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Full-Text Articles in Law

Blogs And The Legal Academy, Orin S. Kerr Jul 2019

Blogs And The Legal Academy, Orin S. Kerr

Orin Kerr

This paper's focus is on today’s technology and ask whether blogs as we know them today are conducive to advancing scholarship. This paper's conclusion is that relative to other forms of communication, blogs do not provide a particularly good platform for advancing serious legal scholarship. The blog format focuses reader attention on recent thoughts rather than deep ones. The tyranny of reverse chronological order limits the scholarly usefulness of blogs by leading the reader to the latest instead of the best.

This doesn’t mean that blogs can’t advance scholarship. The impact of any blog depends ...


What Books On Law Should Be, Richard A. Posner Apr 2014

What Books On Law Should Be, Richard A. Posner

Michigan Law Review

I have thought it might be useful to our profession, and appropriate to a foreword to a collection of reviews of newly published books on law, to set forth some ideas on how books can best serve members of the different branches of the legal profession — specifically judges, practicing lawyers, law students, and academic lawyers — plus persons outside the legal profession who are interested in law. I am not interested in which already published books should be retained and which discarded, but in what type of book about law should be written from this day forward. I will mention a ...


Oh, The Treatise!, Richard A. Danner Jan 2013

Oh, The Treatise!, Richard A. Danner

Faculty Scholarship

This foreword to the Michigan Law Review’s 2013 Survey of Books Related to the Law considers the history of the American legal treatise in light of the well-known criticisms of legal scholarship published by Judge Harry Edwards in 1992. As part of his critique, Edwards characterized the legal treatise as “[t]he paradigm of ‘practical’ legal scholarship.” In his words, treatises “create an interpretive framework; categorize the mass of legal authorities in terms of this framework; interpret closely the various authoritative texts within each category; and thereby demonstrate for judges or practitioners what ‘the law’ requires.” Part I examines ...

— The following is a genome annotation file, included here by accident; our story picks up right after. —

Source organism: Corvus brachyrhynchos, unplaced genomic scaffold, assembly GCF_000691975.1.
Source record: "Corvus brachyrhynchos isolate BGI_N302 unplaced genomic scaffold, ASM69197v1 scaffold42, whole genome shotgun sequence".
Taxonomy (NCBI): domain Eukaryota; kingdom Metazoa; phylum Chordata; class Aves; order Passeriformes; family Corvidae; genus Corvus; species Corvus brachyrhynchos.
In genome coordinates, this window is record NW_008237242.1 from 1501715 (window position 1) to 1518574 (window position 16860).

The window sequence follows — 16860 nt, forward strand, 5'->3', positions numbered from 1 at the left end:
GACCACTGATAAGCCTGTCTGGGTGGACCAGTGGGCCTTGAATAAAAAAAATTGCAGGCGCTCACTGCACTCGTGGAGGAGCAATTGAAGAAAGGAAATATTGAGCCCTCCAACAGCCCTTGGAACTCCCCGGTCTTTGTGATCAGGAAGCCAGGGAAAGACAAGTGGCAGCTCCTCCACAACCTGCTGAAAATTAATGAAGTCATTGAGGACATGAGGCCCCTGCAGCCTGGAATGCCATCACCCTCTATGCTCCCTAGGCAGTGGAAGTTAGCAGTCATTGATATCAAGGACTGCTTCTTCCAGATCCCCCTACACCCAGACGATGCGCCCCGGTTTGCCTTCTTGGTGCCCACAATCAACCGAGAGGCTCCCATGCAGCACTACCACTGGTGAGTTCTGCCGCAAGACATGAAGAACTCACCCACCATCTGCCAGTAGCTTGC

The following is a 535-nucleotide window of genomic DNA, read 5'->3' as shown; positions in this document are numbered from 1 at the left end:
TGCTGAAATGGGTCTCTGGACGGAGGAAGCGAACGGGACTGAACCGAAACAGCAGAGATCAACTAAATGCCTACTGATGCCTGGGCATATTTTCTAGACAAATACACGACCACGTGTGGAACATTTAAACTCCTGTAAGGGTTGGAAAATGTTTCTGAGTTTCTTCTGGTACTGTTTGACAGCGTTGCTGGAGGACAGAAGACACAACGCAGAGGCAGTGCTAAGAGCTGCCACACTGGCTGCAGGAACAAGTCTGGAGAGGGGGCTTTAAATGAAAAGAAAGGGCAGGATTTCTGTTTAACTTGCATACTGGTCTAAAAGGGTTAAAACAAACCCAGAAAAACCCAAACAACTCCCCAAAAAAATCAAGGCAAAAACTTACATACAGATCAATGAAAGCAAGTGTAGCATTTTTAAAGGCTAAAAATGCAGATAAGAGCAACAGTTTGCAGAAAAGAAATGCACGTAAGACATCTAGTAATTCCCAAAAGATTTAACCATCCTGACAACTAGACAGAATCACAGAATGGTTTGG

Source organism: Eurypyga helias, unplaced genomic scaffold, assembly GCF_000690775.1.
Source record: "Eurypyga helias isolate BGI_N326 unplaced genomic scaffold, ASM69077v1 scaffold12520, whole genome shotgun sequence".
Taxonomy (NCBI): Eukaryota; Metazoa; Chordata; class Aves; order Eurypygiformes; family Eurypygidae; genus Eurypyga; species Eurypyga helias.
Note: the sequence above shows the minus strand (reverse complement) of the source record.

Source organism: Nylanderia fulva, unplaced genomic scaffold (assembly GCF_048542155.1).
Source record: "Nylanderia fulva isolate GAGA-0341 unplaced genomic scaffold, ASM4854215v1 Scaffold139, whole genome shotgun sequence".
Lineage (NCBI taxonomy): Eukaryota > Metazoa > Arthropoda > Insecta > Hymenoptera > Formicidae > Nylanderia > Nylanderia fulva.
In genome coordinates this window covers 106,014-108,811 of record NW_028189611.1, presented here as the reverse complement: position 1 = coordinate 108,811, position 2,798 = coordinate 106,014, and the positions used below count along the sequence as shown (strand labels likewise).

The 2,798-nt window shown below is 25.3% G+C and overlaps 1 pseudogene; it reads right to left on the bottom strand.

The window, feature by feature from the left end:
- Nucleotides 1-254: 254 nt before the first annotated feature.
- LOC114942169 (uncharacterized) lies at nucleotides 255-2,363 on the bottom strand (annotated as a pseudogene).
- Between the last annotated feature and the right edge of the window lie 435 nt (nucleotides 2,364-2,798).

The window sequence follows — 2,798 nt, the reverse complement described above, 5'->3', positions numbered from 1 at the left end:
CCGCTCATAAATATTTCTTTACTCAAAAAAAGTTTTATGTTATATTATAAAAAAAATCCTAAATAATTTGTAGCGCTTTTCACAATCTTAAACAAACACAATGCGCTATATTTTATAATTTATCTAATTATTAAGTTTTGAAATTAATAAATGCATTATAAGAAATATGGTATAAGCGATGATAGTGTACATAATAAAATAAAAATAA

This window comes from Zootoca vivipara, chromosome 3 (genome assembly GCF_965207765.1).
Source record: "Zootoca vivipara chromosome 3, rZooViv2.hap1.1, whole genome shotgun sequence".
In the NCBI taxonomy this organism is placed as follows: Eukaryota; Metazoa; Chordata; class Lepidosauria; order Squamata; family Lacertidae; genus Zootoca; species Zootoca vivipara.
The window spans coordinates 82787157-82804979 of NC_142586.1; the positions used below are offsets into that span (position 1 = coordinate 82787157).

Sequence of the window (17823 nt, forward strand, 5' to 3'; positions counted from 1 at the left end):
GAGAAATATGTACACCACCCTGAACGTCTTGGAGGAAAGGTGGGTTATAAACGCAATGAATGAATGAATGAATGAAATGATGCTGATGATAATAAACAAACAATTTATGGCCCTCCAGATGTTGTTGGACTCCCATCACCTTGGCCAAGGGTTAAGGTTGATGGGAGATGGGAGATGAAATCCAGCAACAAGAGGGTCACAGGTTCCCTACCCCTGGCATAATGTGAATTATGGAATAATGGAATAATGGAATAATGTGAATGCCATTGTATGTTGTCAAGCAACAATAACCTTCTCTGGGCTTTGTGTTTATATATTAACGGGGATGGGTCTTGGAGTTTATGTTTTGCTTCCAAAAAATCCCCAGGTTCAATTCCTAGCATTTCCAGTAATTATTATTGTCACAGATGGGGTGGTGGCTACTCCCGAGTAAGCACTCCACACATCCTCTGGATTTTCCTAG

Open Access To Legal Scholarship: Dropping The Barriers To Discourse And Dialogue, Richard A. Danner Jan 2012

Open Access To Legal Scholarship: Dropping The Barriers To Discourse And Dialogue, Richard A. Danner

Faculty Scholarship

This article focuses on the importance of free and open access to legal scholarship and commentary on the law. It argues that full understanding of authoritative legal texts requires access to informed commentary as well as to the texts of the law themselves, and that free and open access to legal commentary will facilitate cross-border dialogue and foster international discourse in law. The paper discusses the obligations of scholars and publishers of legal commentary to make their work as widely accessible as possible. Examples of institutional and disciplinary repositories for legal scholarship are presented, as are the possible impacts of ...


The Durham Statement Two Years Later: Open Access In The Law School Journal Environment, Richard A. Danner, Kelly Leong, Wayne V. Miller Jan 2011

The Durham Statement Two Years Later: Open Access In The Law School Journal Environment, Richard A. Danner, Kelly Leong, Wayne V. Miller

Faculty Scholarship

The Durham Statement on Open Access to Legal Scholarship, drafted by a group of academic law library directors, was promulgated in February 2009. It calls for two things: (1) open access publication of law school–published journals; and (2) an end to print publication of law journals, coupled with a commitment to keeping the electronic versions available in “stable, open, digital formats.” The two years since the Statement was issued have seen increased publication of law journals in openly available electronic formats, but little movement toward all-electronic publication. This article discusses the issues raised by the Durham Statement, the current ...


Beware The ‘Monological Imperatives’: Scholarly Writing For The Reader, Joan A. Magat Jan 2007